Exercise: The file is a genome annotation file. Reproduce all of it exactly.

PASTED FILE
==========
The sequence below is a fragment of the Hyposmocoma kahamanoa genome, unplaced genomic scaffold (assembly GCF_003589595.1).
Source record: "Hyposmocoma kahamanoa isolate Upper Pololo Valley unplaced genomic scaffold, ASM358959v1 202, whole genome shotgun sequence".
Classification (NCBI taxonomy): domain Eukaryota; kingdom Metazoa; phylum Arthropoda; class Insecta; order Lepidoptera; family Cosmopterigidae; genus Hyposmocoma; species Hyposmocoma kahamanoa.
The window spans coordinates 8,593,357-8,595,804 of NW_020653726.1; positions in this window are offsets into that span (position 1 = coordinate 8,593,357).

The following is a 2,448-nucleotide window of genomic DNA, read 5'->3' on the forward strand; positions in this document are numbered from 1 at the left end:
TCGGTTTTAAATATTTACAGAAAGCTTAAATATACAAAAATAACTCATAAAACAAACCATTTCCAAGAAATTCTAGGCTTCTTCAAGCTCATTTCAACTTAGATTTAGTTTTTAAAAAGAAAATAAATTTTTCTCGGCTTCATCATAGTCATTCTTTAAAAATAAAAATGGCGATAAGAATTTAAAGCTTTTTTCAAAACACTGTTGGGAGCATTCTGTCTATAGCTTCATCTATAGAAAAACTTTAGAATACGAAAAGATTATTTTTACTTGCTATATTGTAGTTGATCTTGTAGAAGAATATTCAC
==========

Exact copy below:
The sequence below is a fragment of the Hyposmocoma kahamanoa genome, unplaced genomic scaffold (assembly GCF_003589595.1).
Source record: "Hyposmocoma kahamanoa isolate Upper Pololo Valley unplaced genomic scaffold, ASM358959v1 202, whole genome shotgun sequence".
Classification (NCBI taxonomy): domain Eukaryota; kingdom Metazoa; phylum Arthropoda; class Insecta; order Lepidoptera; family Cosmopterigidae; genus Hyposmocoma; species Hyposmocoma kahamanoa.
The window spans coordinates 8,593,357-8,595,804 of NW_020653726.1; positions in this window are offsets into that span (position 1 = coordinate 8,593,357).

The following is a 2,448-nucleotide window of genomic DNA, read 5'->3' on the forward strand; positions in this document are numbered from 1 at the left end:
TCGGTTTTAAATATTTACAGAAAGCTTAAATATACAAAAATAACTCATAAAACAAACCATTTCCAAGAAATTCTAGGCTTCTTCAAGCTCATTTCAACTTAGATTTAGTTTTTAAAAAGAAAATAAATTTTTCTCGGCTTCATCATAGTCATTCTTTAAAAATAAAAATGGCGATAAGAATTTAAAGCTTTTTTCAAAACACTGTTGGGAGCATTCTGTCTATAGCTTCATCTATAGAAAAACTTTAGAATACGAAAAGATTATTTTTACTTGCTATATTGTAGTTGATCTTGTAGAAGAATATTCAC